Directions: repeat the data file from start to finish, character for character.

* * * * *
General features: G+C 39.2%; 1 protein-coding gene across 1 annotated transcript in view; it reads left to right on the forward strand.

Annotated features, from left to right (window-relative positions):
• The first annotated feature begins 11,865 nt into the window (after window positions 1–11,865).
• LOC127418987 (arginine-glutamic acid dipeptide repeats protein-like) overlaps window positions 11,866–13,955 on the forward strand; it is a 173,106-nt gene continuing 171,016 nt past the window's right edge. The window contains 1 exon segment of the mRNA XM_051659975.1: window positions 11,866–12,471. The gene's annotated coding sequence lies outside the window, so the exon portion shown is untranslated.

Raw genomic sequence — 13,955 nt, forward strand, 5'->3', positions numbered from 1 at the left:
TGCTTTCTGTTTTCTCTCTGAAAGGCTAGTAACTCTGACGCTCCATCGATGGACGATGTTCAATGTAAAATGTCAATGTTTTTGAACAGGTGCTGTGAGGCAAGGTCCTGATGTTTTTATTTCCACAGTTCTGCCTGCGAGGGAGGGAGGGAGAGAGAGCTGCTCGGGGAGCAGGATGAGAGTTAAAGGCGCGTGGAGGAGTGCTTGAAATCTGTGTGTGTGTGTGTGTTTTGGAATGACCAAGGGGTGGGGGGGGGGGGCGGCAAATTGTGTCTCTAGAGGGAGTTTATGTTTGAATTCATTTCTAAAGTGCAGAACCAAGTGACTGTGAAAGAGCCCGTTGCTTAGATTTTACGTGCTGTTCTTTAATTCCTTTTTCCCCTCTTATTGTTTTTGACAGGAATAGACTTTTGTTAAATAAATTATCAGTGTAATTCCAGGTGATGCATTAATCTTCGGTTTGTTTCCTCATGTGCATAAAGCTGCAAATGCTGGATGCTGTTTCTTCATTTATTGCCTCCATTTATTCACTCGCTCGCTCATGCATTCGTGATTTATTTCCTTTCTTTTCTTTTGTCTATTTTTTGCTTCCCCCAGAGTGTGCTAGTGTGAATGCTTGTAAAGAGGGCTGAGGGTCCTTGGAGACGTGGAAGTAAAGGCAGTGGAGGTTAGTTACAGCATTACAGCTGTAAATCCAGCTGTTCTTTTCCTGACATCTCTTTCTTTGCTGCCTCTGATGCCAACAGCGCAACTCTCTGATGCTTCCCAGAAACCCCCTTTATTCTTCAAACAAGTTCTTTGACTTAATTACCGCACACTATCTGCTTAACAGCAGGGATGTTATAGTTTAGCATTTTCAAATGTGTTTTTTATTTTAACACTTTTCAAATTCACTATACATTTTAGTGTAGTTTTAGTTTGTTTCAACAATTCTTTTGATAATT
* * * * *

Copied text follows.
General features: G+C 39.2%; 1 protein-coding gene across 1 annotated transcript in view; it reads left to right on the forward strand.

Annotated features, from left to right (window-relative positions):
• The first annotated feature begins 11,865 nt into the window (after window positions 1–11,865).
• LOC127418987 (arginine-glutamic acid dipeptide repeats protein-like) overlaps window positions 11,866–13,955 on the forward strand; it is a 173,106-nt gene continuing 171,016 nt past the window's right edge. The window contains 1 exon segment of the mRNA XM_051659975.1: window positions 11,866–12,471. The gene's annotated coding sequence lies outside the window, so the exon portion shown is untranslated.

Raw genomic sequence — 13,955 nt, forward strand, 5'->3', positions numbered from 1 at the left:
TGCTTTCTGTTTTCTCTCTGAAAGGCTAGTAACTCTGACGCTCCATCGATGGACGATGTTCAATGTAAAATGTCAATGTTTTTGAACAGGTGCTGTGAGGCAAGGTCCTGATGTTTTTATTTCCACAGTTCTGCCTGCGAGGGAGGGAGGGAGAGAGAGCTGCTCGGGGAGCAGGATGAGAGTTAAAGGCGCGTGGAGGAGTGCTTGAAATCTGTGTGTGTGTGTGTGTTTTGGAATGACCAAGGGGTGGGGGGGGGGGGCGGCAAATTGTGTCTCTAGAGGGAGTTTATGTTTGAATTCATTTCTAAAGTGCAGAACCAAGTGACTGTGAAAGAGCCCGTTGCTTAGATTTTACGTGCTGTTCTTTAATTCCTTTTTCCCCTCTTATTGTTTTTGACAGGAATAGACTTTTGTTAAATAAATTATCAGTGTAATTCCAGGTGATGCATTAATCTTCGGTTTGTTTCCTCATGTGCATAAAGCTGCAAATGCTGGATGCTGTTTCTTCATTTATTGCCTCCATTTATTCACTCGCTCGCTCATGCATTCGTGATTTATTTCCTTTCTTTTCTTTTGTCTATTTTTTGCTTCCCCCAGAGTGTGCTAGTGTGAATGCTTGTAAAGAGGGCTGAGGGTCCTTGGAGACGTGGAAGTAAAGGCAGTGGAGGTTAGTTACAGCATTACAGCTGTAAATCCAGCTGTTCTTTTCCTGACATCTCTTTCTTTGCTGCCTCTGATGCCAACAGCGCAACTCTCTGATGCTTCCCAGAAACCCCCTTTATTCTTCAAACAAGTTCTTTGACTTAATTACCGCACACTATCTGCTTAACAGCAGGGATGTTATAGTTTAGCATTTTCAAATGTGTTTTTTATTTTAACACTTTTCAAATTCACTATACATTTTAGTGTAGTTTTAGTTTGTTTCAACAATTCTTTTGATAATT